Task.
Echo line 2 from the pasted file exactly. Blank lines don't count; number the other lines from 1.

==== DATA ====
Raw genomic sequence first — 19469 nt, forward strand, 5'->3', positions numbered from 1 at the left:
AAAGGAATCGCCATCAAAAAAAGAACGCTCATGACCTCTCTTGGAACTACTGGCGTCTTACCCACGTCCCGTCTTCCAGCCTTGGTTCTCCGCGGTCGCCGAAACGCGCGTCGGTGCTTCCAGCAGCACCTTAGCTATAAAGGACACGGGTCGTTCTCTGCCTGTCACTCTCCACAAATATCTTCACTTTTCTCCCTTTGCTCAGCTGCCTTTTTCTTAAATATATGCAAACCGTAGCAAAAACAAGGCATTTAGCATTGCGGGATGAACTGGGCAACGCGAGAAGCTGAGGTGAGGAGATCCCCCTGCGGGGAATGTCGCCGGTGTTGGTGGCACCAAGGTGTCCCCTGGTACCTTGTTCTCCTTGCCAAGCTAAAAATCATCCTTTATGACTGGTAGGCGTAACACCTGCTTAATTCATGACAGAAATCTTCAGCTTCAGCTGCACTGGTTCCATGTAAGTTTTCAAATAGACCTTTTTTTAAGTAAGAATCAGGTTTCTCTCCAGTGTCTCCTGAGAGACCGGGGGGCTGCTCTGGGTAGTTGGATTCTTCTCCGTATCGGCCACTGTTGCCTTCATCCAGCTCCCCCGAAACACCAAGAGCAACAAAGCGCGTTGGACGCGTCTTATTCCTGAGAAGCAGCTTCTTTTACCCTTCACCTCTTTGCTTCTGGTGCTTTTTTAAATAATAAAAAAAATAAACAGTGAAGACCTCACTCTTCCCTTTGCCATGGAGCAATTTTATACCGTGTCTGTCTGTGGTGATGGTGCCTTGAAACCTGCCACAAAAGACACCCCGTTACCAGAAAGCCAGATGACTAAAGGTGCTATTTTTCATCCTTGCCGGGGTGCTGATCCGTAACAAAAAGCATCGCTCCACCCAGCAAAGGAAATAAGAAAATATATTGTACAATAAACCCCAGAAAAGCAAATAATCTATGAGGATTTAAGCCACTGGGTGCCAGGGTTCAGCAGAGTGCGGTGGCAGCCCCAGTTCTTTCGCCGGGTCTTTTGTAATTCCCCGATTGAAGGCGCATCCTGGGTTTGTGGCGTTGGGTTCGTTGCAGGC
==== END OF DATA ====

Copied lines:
AAAGGAATCGCCATCAAAAAAAGAACGCTCATGACCTCTCTTGGAACTACTGGCGTCTTACCCACGTCCCGTCTTCCAGCCTTGGTTCTCCGCGGTCGCCGAAACGCGCGTCGGTGCTTCCAGCAGCACCTTAGCTATAAAGGACACGGGTCGTTCTCTGCCTGTCACTCTCCACAAATATCTTCACTTTTCTCCCTTTGCTCAGCTGCCTTTTTCTTAAATATATGCAAACCGTAGCAAAAACAAGGCATTTAGCATTGCGGGATGAACTGGGCAACGCGAGAAGCTGAGGTGAGGAGATCCCCCTGCGGGGAATGTCGCCGGTGTTGGTGGCACCAAGGTGTCCCCTGGTACCTTGTTCTCCTTGCCAAGCTAAAAATCATCCTTTATGACTGGTAGGCGTAACACCTGCTTAATTCATGACAGAAATCTTCAGCTTCAGCTGCACTGGTTCCATGTAAGTTTTCAAATAGACCTTTTTTTAAGTAAGAATCAGGTTTCTCTCCAGTGTCTCCTGAGAGACCGGGGGGCTGCTCTGGGTAGTTGGATTCTTCTCCGTATCGGCCACTGTTGCCTTCATCCAGCTCCCCCGAAACACCAAGAGCAACAAAGCGCGTTGGACGCGTCTTATTCCTGAGAAGCAGCTTCTTTTACCCTTCACCTCTTTGCTTCTGGTGCTTTTTTAAATAATAAAAAAAATAAACAGTGAAGACCTCACTCTTCCCTTTGCCATGGAGCAATTTTATACCGTGTCTGTCTGTGGTGATGGTGCCTTGAAACCTGCCACAAAAGACACCCCGTTACCAGAAAGCCAGATGACTAAAGGTGCTATTTTTCATCCTTGCCGGGGTGCTGATCCGTAACAAAAAGCATCGCTCCACCCAGCAAAGGAAATAAGAAAATATATTGTACAATAAACCCCAGAAAAGCAAATAATCTATGAGGATTTAAGCCACTGGGTGCCAGGGTTCAGCAGAGTGCGGTGGCAGCCCCAGTTCTTTCGCCGGGTCTTTTGTAATTCCCCGATTGAAGGCGCATCCTGGGTTTGTGGCGTTGGGTTCGTTGCAGGC